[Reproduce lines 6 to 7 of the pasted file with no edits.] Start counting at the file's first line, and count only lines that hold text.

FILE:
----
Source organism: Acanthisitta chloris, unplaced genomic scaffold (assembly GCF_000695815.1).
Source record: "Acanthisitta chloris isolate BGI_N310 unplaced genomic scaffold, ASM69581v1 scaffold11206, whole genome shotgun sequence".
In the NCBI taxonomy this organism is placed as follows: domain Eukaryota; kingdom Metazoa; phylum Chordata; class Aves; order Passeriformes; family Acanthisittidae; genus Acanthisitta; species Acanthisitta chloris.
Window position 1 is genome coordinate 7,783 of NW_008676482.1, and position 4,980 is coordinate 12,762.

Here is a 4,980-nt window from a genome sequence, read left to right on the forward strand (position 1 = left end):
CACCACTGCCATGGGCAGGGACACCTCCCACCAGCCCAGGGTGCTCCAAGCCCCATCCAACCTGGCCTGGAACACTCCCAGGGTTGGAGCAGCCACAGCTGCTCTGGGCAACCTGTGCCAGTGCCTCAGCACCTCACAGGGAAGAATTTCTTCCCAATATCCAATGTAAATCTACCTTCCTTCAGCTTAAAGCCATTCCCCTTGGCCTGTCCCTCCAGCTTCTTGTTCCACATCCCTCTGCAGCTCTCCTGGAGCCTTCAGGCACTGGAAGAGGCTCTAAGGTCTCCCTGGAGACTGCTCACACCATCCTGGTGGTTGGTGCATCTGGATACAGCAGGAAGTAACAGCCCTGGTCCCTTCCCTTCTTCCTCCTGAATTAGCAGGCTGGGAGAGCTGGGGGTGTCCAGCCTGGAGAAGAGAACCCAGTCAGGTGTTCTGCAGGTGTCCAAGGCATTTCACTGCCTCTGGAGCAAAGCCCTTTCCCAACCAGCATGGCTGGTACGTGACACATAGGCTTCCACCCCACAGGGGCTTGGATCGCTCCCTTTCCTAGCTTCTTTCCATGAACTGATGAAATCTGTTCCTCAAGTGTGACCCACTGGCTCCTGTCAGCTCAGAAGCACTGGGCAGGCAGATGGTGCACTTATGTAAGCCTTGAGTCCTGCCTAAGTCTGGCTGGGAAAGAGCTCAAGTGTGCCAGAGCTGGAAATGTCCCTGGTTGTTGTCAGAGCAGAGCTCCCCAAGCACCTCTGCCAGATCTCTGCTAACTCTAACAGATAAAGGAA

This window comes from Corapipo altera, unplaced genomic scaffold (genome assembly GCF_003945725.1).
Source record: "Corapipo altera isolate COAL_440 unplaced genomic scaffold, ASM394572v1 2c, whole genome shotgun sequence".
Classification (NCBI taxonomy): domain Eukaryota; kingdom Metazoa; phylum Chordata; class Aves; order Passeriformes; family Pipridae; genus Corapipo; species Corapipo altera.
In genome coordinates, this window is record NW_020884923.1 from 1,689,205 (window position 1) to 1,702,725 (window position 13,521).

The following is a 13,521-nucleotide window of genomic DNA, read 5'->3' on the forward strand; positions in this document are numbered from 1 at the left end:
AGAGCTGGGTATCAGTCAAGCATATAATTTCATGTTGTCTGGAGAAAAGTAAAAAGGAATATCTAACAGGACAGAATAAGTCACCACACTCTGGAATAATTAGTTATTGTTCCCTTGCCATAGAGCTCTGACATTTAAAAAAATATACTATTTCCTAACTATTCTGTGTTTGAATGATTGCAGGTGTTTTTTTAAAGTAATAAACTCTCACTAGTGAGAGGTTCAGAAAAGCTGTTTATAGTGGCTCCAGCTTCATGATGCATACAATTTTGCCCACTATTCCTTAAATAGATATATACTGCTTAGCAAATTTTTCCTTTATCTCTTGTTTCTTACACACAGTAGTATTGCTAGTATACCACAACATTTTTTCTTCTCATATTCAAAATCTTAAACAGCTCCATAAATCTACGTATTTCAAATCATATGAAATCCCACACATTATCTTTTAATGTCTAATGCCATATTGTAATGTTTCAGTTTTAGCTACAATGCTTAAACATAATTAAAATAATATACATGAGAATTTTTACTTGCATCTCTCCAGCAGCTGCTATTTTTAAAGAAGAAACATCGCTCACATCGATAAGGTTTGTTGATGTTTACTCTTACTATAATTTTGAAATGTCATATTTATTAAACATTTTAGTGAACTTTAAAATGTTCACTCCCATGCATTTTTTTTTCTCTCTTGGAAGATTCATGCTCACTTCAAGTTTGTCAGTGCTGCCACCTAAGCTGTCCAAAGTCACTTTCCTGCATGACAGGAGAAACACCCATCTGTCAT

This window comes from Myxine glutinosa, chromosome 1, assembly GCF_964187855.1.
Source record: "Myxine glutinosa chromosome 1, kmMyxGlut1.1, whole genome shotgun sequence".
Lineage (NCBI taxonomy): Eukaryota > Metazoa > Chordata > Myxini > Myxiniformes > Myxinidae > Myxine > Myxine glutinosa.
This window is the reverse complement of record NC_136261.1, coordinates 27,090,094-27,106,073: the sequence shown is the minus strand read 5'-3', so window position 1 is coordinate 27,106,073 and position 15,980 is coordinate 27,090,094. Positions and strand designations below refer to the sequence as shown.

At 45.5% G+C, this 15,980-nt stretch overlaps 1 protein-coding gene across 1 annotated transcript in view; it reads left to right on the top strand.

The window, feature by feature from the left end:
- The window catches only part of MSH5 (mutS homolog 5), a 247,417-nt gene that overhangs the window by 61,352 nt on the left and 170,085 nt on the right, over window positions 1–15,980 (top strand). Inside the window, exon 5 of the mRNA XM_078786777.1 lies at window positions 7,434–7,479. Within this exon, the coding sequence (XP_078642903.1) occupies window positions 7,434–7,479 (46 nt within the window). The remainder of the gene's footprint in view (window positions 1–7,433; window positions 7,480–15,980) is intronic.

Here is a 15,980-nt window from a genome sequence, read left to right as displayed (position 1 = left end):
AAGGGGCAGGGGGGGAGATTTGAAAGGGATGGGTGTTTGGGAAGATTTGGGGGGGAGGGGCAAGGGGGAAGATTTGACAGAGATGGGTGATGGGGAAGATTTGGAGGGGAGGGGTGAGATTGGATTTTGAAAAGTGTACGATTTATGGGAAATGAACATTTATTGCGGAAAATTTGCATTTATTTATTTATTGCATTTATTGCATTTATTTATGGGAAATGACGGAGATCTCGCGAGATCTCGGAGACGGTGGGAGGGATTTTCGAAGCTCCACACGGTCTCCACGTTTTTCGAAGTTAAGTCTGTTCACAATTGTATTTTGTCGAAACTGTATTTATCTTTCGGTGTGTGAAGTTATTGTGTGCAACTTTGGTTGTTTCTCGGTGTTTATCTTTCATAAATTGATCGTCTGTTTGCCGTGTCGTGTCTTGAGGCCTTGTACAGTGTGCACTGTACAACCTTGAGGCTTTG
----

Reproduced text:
CACCACTGCCATGGGCAGGGACACCTCCCACCAGCCCAGGGTGCTCCAAGCCCCATCCAACCTGGCCTGGAACACTCCCAGGGTTGGAGCAGCCACAGCTGCTCTGGGCAACCTGTGCCAGTGCCTCAGCACCTCACAGGGAAGAATTTCTTCCCAATATCCAATGTAAATCTACCTTCCTTCAGCTTAAAGCCATTCCCCTTGGCCTGTCCCTCCAGCTTCTTGTTCCACATCCCTCTGCAGCTCTCCTGGAGCCTTCAGGCACTGGAAGAGGCTCTAAGGTCTCCCTGGAGACTGCTCACACCATCCTGGTGGTTGGTGCATCTGGATACAGCAGGAAGTAACAGCCCTGGTCCCTTCCCTTCTTCCTCCTGAATTAGCAGGCTGGGAGAGCTGGGGGTGTCCAGCCTGGAGAAGAGAACCCAGTCAGGTGTTCTGCAGGTGTCCAAGGCATTTCACTGCCTCTGGAGCAAAGCCCTTTCCCAACCAGCATGGCTGGTACGTGACACATAGGCTTCCACCCCACAGGGGCTTGGATCGCTCCCTTTCCTAGCTTCTTTCCATGAACTGATGAAATCTGTTCCTCAAGTGTGACCCACTGGCTCCTGTCAGCTCAGAAGCACTGGGCAGGCAGATGGTGCACTTATGTAAGCCTTGAGTCCTGCCTAAGTCTGGCTGGGAAAGAGCTCAAGTGTGCCAGAGCTGGAAATGTCCCTGGTTGTTGTCAGAGCAGAGCTCCCCAAGCACCTCTGCCAGATCTCTGCTAACTCTAACAGATAAAGGAA

This window comes from Corapipo altera, unplaced genomic scaffold (genome assembly GCF_003945725.1).